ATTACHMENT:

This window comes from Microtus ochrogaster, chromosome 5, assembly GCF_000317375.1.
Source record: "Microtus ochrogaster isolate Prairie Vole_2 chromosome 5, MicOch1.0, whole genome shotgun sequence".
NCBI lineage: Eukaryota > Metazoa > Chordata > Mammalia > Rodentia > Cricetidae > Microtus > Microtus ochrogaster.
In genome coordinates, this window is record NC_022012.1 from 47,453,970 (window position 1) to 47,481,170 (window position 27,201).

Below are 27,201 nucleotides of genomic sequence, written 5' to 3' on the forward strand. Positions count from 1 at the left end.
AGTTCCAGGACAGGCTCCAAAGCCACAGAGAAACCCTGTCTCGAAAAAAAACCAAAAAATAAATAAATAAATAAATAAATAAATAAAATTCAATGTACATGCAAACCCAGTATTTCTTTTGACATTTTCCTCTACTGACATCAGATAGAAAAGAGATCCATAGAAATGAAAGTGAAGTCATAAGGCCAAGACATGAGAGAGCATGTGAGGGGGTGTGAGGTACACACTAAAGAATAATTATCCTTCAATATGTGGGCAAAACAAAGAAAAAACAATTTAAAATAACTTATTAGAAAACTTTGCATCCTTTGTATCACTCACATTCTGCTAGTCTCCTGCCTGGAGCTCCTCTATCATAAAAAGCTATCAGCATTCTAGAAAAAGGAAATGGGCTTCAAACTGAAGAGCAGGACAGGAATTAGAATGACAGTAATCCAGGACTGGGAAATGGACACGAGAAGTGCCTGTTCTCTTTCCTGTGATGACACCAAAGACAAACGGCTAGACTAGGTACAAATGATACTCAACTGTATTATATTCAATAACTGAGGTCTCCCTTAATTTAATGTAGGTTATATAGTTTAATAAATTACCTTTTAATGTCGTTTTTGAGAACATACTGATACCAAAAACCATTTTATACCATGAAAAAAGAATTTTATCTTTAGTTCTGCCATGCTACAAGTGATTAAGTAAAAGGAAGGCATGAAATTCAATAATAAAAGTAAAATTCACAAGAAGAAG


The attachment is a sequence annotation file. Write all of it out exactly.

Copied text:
This window comes from Microtus ochrogaster, chromosome 5, assembly GCF_000317375.1.
Source record: "Microtus ochrogaster isolate Prairie Vole_2 chromosome 5, MicOch1.0, whole genome shotgun sequence".
NCBI lineage: Eukaryota > Metazoa > Chordata > Mammalia > Rodentia > Cricetidae > Microtus > Microtus ochrogaster.
In genome coordinates, this window is record NC_022012.1 from 47,453,970 (window position 1) to 47,481,170 (window position 27,201).

Below are 27,201 nucleotides of genomic sequence, written 5' to 3' on the forward strand. Positions count from 1 at the left end.
AGTTCCAGGACAGGCTCCAAAGCCACAGAGAAACCCTGTCTCGAAAAAAAACCAAAAAATAAATAAATAAATAAATAAATAAATAAAATTCAATGTACATGCAAACCCAGTATTTCTTTTGACATTTTCCTCTACTGACATCAGATAGAAAAGAGATCCATAGAAATGAAAGTGAAGTCATAAGGCCAAGACATGAGAGAGCATGTGAGGGGGTGTGAGGTACACACTAAAGAATAATTATCCTTCAATATGTGGGCAAAACAAAGAAAAAACAATTTAAAATAACTTATTAGAAAACTTTGCATCCTTTGTATCACTCACATTCTGCTAGTCTCCTGCCTGGAGCTCCTCTATCATAAAAAGCTATCAGCATTCTAGAAAAAGGAAATGGGCTTCAAACTGAAGAGCAGGACAGGAATTAGAATGACAGTAATCCAGGACTGGGAAATGGACACGAGAAGTGCCTGTTCTCTTTCCTGTGATGACACCAAAGACAAACGGCTAGACTAGGTACAAATGATACTCAACTGTATTATATTCAATAACTGAGGTCTCCCTTAATTTAATGTAGGTTATATAGTTTAATAAATTACCTTTTAATGTCGTTTTTGAGAACATACTGATACCAAAAACCATTTTATACCATGAAAAAAGAATTTTATCTTTAGTTCTGCCATGCTACAAGTGATTAAGTAAAAGGAAGGCATGAAATTCAATAATAAAAGTAAAATTCACAAGAAGAAG